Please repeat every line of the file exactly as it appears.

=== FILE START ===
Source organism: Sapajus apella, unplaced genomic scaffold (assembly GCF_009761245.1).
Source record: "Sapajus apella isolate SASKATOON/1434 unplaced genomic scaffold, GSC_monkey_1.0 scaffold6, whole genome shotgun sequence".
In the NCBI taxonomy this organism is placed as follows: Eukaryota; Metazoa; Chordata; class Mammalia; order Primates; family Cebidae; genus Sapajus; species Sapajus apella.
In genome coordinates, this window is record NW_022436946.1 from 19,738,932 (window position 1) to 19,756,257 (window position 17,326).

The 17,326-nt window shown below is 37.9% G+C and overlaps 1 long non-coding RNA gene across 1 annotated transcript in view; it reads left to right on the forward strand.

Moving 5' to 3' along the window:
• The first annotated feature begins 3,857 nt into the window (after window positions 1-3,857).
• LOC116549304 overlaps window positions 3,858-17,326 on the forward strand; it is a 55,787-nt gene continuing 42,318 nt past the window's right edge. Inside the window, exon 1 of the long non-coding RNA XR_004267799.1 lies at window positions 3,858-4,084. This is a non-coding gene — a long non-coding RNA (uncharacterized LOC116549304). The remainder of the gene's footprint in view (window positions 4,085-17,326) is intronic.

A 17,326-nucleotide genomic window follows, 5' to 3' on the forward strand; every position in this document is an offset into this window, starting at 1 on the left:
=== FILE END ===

Source organism: Sapajus apella, unplaced genomic scaffold (assembly GCF_009761245.1).
Source record: "Sapajus apella isolate SASKATOON/1434 unplaced genomic scaffold, GSC_monkey_1.0 scaffold6, whole genome shotgun sequence".
In the NCBI taxonomy this organism is placed as follows: Eukaryota; Metazoa; Chordata; class Mammalia; order Primates; family Cebidae; genus Sapajus; species Sapajus apella.
In genome coordinates, this window is record NW_022436946.1 from 19,738,932 (window position 1) to 19,756,257 (window position 17,326).

The 17,326-nt window shown below is 37.9% G+C and overlaps 1 long non-coding RNA gene across 1 annotated transcript in view; it reads left to right on the forward strand.

Moving 5' to 3' along the window:
• The first annotated feature begins 3,857 nt into the window (after window positions 1-3,857).
• LOC116549304 overlaps window positions 3,858-17,326 on the forward strand; it is a 55,787-nt gene continuing 42,318 nt past the window's right edge. Inside the window, exon 1 of the long non-coding RNA XR_004267799.1 lies at window positions 3,858-4,084. This is a non-coding gene — a long non-coding RNA (uncharacterized LOC116549304). The remainder of the gene's footprint in view (window positions 4,085-17,326) is intronic.

A 17,326-nucleotide genomic window follows, 5' to 3' on the forward strand; every position in this document is an offset into this window, starting at 1 on the left: